Every day I experience symptoms. The intensity of it varies from day to day. When I’m relaxed or feeling normal, it’s not as bad. It only got worse when I was on prescribed medication. On the box of some of these meds, in small print, it said: “May cause anxiety, depression and suicidal thoughts”. We weren’t told this, so it was until it was too late and my partner read the box that we realised why I got so bad. Since being off those kinds of medications, I’m stabilising. The symptoms usually ease as you get older. When I was in my late teens to early twenties, it was really bad. As I’m getting older and doing a lot of mental work on myself with the help of cannabis, my symptoms aren’t all day every day, like before. Now that my body isn’t constantly fighting physical pain, I can tackle my mental pain head on! I get symptoms every day, but it’s not as scary as people think. What I experience is spiritual, not in a religious way. 

Can you elaborate on why the experience feels spiritual for you? I would rather not answer. 

Do you feel, personally, that cannabis affects your Schizophrenia?

No. The only time it affected me badly was when I was scared to use it. Once I let go of my fear, it really started to help. Also, it’s like any medication. There are many strains. It will take time to find one that suits everything. However, even the cannabis that didn’t suit me 100% was better than any prescribed medication I’ve been on. 

Do you believe cannabis helps with Bipolar Disorder?

Cannabis has multiple benefits for multiple ailments. I think it can help with all mental illnesses, including helping with physical ailments. Cannabis has helped me with all my ailments, from my head to toes. We all have the receptors in our bodies for this plant. Bipolar is an imbalanced level of emotions. Cannabis relaxes patients with mental health issues; it quietens the mind. If the mind is quietened and it’s relaxed, emotions will level out also, as a result.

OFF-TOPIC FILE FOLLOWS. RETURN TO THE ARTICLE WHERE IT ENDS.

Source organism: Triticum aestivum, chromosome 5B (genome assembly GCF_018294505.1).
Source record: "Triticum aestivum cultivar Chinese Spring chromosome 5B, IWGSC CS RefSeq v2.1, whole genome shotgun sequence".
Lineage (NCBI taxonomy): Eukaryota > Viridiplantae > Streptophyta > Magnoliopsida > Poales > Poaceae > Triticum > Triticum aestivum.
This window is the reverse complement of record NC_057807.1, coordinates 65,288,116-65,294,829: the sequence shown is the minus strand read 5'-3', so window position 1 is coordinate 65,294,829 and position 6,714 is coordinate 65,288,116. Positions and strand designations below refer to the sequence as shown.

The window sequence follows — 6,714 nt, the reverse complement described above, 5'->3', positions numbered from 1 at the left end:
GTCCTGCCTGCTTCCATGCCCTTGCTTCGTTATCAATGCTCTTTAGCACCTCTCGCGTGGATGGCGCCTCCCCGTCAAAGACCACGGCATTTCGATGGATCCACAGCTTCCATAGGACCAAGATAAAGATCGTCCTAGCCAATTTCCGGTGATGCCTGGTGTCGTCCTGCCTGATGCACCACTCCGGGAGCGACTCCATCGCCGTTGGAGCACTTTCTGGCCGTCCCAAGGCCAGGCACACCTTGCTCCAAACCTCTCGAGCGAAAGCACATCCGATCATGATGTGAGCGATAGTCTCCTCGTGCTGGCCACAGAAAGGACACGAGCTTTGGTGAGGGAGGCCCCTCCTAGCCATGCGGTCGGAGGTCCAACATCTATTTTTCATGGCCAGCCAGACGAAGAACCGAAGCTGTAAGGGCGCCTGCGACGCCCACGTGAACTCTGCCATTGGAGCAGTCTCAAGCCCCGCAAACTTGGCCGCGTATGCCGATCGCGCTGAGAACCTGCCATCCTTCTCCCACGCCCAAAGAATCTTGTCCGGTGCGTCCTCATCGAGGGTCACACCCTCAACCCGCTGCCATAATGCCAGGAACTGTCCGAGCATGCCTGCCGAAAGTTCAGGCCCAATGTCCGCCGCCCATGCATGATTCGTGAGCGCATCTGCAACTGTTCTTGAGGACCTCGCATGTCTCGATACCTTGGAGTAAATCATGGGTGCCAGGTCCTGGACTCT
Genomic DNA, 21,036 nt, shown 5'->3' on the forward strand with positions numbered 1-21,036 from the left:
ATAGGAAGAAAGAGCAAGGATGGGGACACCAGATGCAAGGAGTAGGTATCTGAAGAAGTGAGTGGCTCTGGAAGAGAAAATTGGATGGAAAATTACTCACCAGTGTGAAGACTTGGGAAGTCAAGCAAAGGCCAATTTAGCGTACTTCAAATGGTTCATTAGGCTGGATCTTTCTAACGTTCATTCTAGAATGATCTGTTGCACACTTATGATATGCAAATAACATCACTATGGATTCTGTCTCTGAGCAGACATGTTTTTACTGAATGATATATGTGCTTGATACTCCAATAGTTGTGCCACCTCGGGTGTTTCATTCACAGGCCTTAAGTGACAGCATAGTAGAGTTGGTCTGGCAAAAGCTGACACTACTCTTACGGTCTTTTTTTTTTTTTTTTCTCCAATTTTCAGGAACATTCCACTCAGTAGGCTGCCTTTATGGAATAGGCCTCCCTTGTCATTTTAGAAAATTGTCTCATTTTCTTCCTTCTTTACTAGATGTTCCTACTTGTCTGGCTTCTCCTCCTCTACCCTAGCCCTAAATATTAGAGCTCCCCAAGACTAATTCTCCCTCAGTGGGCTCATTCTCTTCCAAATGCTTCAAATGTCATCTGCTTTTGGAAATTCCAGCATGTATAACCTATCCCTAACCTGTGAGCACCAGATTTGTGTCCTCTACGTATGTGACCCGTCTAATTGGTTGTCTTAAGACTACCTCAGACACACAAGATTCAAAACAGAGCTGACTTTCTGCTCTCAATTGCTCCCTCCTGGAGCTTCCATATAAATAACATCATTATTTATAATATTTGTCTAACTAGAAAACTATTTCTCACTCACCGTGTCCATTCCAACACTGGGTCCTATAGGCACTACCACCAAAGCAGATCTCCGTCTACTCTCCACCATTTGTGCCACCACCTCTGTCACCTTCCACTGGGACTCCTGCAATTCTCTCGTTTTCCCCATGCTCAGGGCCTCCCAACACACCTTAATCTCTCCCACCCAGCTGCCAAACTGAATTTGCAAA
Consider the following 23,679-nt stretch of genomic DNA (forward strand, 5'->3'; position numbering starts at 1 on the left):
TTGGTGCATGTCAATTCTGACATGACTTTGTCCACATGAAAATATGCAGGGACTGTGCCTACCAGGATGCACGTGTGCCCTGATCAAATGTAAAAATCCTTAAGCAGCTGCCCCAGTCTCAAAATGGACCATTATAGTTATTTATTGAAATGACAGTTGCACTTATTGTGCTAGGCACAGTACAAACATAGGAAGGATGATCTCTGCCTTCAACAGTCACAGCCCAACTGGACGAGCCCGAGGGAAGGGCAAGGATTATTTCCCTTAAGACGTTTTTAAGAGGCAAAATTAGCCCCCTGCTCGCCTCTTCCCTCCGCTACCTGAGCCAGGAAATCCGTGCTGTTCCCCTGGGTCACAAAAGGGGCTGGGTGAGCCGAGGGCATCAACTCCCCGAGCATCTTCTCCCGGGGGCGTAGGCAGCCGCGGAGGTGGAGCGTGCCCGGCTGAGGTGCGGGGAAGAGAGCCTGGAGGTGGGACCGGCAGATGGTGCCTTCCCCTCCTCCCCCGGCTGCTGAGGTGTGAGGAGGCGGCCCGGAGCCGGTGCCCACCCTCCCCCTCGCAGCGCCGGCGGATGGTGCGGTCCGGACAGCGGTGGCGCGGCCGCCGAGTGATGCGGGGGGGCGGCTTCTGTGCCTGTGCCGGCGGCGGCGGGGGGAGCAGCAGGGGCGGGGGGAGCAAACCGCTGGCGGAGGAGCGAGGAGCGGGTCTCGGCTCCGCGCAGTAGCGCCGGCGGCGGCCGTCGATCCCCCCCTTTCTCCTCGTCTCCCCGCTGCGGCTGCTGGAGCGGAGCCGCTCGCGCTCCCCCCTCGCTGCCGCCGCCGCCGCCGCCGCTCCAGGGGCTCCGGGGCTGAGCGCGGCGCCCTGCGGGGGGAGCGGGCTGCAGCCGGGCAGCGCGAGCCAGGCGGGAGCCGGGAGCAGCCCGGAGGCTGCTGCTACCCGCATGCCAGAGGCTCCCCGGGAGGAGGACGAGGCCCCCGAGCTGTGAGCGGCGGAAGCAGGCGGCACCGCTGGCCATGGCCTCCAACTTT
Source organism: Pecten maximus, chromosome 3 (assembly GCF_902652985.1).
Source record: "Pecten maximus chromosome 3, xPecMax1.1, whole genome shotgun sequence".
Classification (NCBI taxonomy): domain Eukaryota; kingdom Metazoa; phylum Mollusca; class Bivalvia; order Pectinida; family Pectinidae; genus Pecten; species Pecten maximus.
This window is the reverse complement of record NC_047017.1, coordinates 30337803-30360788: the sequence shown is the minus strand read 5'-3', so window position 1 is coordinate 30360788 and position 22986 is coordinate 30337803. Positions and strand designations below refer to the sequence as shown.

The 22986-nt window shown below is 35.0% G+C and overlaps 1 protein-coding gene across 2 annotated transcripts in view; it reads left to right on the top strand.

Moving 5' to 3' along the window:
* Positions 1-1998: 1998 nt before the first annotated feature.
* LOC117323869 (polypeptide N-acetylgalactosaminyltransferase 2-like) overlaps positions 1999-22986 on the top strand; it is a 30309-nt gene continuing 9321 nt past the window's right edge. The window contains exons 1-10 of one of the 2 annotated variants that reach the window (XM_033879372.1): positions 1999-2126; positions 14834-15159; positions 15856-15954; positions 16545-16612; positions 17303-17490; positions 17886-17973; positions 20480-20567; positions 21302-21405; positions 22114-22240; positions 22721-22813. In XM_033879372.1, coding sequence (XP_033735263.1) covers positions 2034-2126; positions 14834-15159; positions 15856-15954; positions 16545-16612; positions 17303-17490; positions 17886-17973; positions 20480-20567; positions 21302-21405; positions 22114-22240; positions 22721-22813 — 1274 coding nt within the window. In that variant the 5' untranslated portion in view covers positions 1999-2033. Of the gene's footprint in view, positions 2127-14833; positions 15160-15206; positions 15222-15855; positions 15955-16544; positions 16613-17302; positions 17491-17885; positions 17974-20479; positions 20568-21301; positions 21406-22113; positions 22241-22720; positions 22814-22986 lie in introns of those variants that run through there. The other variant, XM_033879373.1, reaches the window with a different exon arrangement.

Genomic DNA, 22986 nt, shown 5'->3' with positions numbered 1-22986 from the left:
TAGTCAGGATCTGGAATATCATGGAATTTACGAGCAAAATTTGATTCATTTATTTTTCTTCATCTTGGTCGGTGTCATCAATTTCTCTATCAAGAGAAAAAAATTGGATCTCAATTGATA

Thanks again for chatting with me Emily, all the best!

Emily | 23.03.21

Emily describes herself as a goth who loves makeup. She has Asperger’s Syndrome and suffers from other physical and mental health conditions which greatly affect her quality of life. Here, she speaks of how she has tackled these conditions and how the Irish system has failed her on many occasions by not providing her with adequate care. She also describes how cannabis has significantly changed her life, by doing what conventional medicines couldn’t. Twitter: @lilithlunalou

Hi Emily, firstly thanks so much for devoting some time to speak to us.

Can you tell us a little bit about who you are?

I’m 24, I live in County Cork.

When did you first find out you had a Desmoid tumour?

After my last surgery, my abdomen became unbearably itchy and it wouldn’t go away. Then lumps started to form. I kept going to my Doctor, [redacted], to seek further help. He told me it was just the stitching that needed to dissolve. He had previously told me it would only take a couple months for the stitches to dissolve. Four years later, after many hospital admissions, being in constant extreme levels of pain and lumps getting bigger, I finally got them to take a scan and biopsy. I was 21 or 22 when I found out I had two Desmoids. I possibly have a third one as I’ve a third lump, but they are refusing to look into it. 

Why won’t they look into the possibility of a third Desmoid tumour?

My case always gets overlooked. My partner wants to go to the newspaper or radio station with how I’ve been treated over the years. They just don’t seem to care. I keep asking my GP to ring them or email them and she keeps saying: “They haven’t gotten back to me. That probably means they didn’t find anything sinister”. Yet when I question the multiple Oncologists, I see they always act puzzled and ignore my question about the third lump. I never seem to see the Oncologist that was assigned to me, Doctor [redacted]. Women don’t get taken seriously by Doctors, especially if they are autistic. Whenever my partner comes in with me, I get treated with respect. If I go to appointments with another female, or by myself, I get ignored and rushed out the door. They give little information and little to no help with issues.

I’m very sorry to hear that. It’s disgraceful to be treated that way by anyone, but especially by medical professionals who have a significant influence on your health. When did you discover that you had Familial Adenomatous Polyposis?

I discovered I had FAP at age eighteen. It’s hereditary. We knew at a certain age that we would need a scope to see if we inherited the same condition as my dad. 

When were you diagnosed with Asperger’s, and anxiety, respectively?

I was diagnosed with Asperger’s syndrome at age eleven or twelve. I suffer with anxiety through trauma that I’ve experienced and have not been diagnosed with anxiety disorder.